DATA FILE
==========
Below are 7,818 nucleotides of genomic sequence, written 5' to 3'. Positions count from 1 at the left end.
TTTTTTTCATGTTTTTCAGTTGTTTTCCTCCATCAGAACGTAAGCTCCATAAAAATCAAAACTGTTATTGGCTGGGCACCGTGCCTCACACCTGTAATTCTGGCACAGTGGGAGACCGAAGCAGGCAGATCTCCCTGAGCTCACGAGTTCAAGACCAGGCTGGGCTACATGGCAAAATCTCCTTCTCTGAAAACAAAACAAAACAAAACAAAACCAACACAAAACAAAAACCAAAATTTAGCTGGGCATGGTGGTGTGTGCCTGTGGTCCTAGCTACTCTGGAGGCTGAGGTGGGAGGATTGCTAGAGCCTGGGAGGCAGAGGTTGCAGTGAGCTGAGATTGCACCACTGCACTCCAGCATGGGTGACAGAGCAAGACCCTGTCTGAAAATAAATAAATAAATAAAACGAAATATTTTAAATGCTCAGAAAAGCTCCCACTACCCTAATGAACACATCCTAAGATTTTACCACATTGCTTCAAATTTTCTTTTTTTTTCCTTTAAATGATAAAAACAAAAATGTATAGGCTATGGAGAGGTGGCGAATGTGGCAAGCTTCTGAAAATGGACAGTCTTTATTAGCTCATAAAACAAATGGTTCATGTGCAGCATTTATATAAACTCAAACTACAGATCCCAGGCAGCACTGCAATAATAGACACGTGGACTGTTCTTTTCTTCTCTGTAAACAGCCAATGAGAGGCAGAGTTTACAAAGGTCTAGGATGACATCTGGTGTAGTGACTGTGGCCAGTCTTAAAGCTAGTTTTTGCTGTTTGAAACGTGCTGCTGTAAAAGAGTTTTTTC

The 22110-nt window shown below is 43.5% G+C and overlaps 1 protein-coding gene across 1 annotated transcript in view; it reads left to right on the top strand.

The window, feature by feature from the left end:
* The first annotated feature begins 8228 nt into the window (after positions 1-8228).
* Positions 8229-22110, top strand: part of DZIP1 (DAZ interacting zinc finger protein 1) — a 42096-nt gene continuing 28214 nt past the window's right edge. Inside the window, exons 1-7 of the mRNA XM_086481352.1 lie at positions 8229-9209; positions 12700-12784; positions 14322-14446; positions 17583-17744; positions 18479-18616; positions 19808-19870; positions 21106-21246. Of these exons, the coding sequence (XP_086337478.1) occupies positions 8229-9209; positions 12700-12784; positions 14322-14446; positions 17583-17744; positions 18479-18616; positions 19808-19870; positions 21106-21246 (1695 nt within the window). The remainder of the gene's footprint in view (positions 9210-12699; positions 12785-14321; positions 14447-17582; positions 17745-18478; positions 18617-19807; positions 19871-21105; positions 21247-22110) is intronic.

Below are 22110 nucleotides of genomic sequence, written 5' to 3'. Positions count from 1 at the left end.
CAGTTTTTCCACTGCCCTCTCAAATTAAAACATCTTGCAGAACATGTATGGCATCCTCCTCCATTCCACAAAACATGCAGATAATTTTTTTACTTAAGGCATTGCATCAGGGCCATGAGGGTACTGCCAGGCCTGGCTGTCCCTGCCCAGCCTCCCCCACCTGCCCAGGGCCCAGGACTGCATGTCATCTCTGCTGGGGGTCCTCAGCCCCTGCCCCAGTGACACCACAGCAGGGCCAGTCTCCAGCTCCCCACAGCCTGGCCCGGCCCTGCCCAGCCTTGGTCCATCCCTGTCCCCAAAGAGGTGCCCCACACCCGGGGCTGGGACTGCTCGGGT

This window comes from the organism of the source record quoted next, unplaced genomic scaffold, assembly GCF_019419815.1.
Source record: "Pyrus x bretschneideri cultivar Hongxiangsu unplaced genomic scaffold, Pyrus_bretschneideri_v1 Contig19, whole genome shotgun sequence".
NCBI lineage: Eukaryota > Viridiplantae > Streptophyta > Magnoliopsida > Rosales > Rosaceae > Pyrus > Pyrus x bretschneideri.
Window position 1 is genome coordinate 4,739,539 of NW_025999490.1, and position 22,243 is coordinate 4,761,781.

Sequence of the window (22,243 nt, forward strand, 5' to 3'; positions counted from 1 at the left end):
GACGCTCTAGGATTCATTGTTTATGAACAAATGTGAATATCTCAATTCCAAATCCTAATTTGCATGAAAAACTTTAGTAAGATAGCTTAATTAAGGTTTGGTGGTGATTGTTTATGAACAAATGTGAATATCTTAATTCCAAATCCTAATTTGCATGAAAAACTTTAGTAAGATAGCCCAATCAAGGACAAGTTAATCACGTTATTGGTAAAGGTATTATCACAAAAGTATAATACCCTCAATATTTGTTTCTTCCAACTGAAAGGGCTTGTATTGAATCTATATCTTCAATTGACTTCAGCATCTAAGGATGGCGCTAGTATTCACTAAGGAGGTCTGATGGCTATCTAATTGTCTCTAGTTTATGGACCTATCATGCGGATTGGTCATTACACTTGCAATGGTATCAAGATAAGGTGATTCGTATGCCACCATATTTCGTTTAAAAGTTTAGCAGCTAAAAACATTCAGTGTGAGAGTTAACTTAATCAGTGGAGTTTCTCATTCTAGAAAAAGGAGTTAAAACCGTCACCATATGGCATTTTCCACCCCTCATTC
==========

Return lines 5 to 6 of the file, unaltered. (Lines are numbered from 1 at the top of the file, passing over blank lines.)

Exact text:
* The first annotated feature begins 8228 nt into the window (after positions 1-8228).
* Positions 8229-22110, top strand: part of DZIP1 (DAZ interacting zinc finger protein 1) — a 42096-nt gene continuing 28214 nt past the window's right edge. Inside the window, exons 1-7 of the mRNA XM_086481352.1 lie at positions 8229-9209; positions 12700-12784; positions 14322-14446; positions 17583-17744; positions 18479-18616; positions 19808-19870; positions 21106-21246. Of these exons, the coding sequence (XP_086337478.1) occupies positions 8229-9209; positions 12700-12784; positions 14322-14446; positions 17583-17744; positions 18479-18616; positions 19808-19870; positions 21106-21246 (1695 nt within the window). The remainder of the gene's footprint in view (positions 9210-12699; positions 12785-14321; positions 14447-17582; positions 17745-18478; positions 18617-19807; positions 19871-21105; positions 21247-22110) is intronic.